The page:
Jane Austen, the author of “Emma”, once said that she wanted to create a character she loved that everyone else was bound to hate. I wouldn’t say she necessarily got her wish because readers still somehow find something to like in Emma, even if she is undoubtedly Jane Austen’s least likable protagonist.
Emma Woodhouse. She believes she has to always be right. She doesn’t take no for an answer. She doesn’t respect people’s decisions if she doesn’t approve of them. She makes mistake after mistake because she charges into judgments and sureties too quickly. She has decided never to get married, as she thinks that women get married for aid and support while she has her father’s estate, thereby there’s no need. She has a soft heart for the needy, bringing food to the less well-off and (if grudgingly) giving company to elderly spinsters. She has good intentions, means well, but in most cases tries to do her part in the community by meddling in the affairs of those who only she thinks are needy. This involves a series of matchmaking attempts that occasionally succeed but usually end disruptively because of lack of clarity about who particularly her clients should be falling in love with. They’re so silly, they end up liking someone else that Emma disapproves instead of who Emma approved, sometimes even Emma herself! Imagine that!
Snarky Knightley! At least according to Emma. Really, George Knightley is full of good moral character and judgment, someone who should in fact be a role model but isn’t treated as such much. He is the boy-next-door type, if you count doors attached to manors attached to estates, his being the largest in the area. He is easy to like, maybe because nothing much challenges him (he is the eldest, he inherits the estate) except Emma, of course, they always managing to argue about something or another; their moral thresholds for interfering in other’s lives are drastically different, you understand. He tries to keep her in line, tries to help her be a better person, all the while pushing the boundaries of how much he can lecture. He criticizes her even though he perfectly well knows that she hates being criticized, hoping that her respect of his opinion will keep him out of hot water.
“I’ll help you find your next victim- I mean, client.” “One day you’ll learn you can’t always be right.” “I’m going to make this perfectly clear for you Emma, I will support you 99% of the time but you just hit that 1%.” “Is it pleasant in your fantasy world? Are there rainbows?”
Interestingly, at the time Prince George had given Jane Austen the “privilege” of “allowing” her to dedicate the novel to him, and so when Jane Austen had Knightley portrayed as an honest and thoughtful gentleman it was quite pointedly, as Prince George’s behavior was found very much wanting in her eyes. Because Knightley was named after him, she was practically begging her readers to compare the two, and he probably took it as a very public slap in the face.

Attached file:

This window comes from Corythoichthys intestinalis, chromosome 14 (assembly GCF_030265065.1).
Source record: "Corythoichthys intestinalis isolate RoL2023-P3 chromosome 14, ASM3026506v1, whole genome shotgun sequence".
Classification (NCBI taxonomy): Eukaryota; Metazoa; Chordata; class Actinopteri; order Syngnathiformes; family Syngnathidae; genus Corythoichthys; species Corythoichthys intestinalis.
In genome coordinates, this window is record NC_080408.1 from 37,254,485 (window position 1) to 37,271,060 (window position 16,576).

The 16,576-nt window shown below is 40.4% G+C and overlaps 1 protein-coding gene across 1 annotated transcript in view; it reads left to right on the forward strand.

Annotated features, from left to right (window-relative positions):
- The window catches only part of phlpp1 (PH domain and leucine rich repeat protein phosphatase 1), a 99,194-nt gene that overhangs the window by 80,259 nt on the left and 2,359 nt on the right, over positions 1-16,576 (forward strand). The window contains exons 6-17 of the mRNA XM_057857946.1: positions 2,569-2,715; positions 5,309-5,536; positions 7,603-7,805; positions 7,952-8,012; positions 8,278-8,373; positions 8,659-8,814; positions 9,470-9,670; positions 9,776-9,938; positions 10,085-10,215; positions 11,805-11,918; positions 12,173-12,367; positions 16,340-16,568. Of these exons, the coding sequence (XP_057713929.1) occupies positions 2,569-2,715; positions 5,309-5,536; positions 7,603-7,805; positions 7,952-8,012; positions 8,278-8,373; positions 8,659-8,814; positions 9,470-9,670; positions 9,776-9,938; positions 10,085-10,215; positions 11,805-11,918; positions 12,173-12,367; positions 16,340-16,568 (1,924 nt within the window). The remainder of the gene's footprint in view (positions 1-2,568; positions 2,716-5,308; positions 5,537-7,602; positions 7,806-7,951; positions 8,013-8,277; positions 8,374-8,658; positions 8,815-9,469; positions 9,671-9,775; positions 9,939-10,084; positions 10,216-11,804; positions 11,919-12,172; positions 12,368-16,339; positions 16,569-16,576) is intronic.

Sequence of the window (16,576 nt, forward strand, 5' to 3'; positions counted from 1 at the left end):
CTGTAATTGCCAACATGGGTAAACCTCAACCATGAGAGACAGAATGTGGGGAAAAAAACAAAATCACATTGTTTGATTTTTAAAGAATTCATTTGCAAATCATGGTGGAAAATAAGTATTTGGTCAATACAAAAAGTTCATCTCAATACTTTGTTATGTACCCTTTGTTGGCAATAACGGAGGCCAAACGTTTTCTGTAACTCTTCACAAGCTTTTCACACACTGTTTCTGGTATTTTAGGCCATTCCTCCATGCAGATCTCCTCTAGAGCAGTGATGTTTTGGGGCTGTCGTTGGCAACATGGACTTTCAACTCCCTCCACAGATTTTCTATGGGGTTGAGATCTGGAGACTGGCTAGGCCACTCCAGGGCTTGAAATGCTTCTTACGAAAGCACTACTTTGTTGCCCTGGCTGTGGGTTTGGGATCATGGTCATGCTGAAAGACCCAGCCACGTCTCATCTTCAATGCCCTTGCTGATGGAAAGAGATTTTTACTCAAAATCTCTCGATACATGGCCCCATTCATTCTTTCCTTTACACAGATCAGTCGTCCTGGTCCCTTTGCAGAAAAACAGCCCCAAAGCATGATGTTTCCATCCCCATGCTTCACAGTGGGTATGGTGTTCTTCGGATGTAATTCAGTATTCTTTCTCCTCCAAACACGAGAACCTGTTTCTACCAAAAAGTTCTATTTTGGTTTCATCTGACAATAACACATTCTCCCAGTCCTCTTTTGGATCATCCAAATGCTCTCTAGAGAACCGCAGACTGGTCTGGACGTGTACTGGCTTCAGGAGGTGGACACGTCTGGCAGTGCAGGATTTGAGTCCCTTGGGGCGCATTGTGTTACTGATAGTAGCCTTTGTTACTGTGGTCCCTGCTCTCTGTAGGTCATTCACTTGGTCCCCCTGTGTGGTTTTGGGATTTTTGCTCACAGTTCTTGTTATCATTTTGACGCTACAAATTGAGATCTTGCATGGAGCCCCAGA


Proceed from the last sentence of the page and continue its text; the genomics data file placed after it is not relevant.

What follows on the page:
Harriet Smith is who Emma takes under her wing and who is the primary victim of Emma’s matchmaking. She is a bit too naive and dependent on Emma’s opinions, and Knightley observes that she makes Emma’s behavior worse because of her constantly spouting out praise, following her instructions blindly, and basically just running around behind Emma like a puppy. She falls in love too easily but has a hard time accepting when she is out of love, and so gets heartbroken quite often. Nice going, Emma! There’s also Frank Churchhill, who is very rich and a bit of a legend and whose motives are quite blurred and basically that guy everyone’s talking about. Then there’s Jane Fairfax and Emma’s father and Elton and Martin and Weston- too many characters and back stories to get into.
Now “Emma Approved” is a youtube show from the same creators as “The Lizzie Bennet Diaries” that is based off the acclaimed 1850’s novel. Since they modernized it, they made Emma be a “life coach”- that’s right, people actually hire her to control their lives. Knightley is her exasperated business partner, and Harriet is her ditsy assistant. The characters are more relaxed and funny in their interactions with each other, as you can see here:
emma x knightley; that girl’s a genius
“Clueless” is another modern adaption of “Emma”, in which Emma and Knightley’s names are changed and are portrayed as ex-step siblings. If you don’t go for modern adaptions, try the period drama named simply “Emma” starring Gywneth Paltrow and Jeremy Northam that strays very close to the original dialogue of the book.
The first episode of “Emma Approved”: I am Emma Woodhouse – Emma Approved: Ep 1 by Pemberley Digital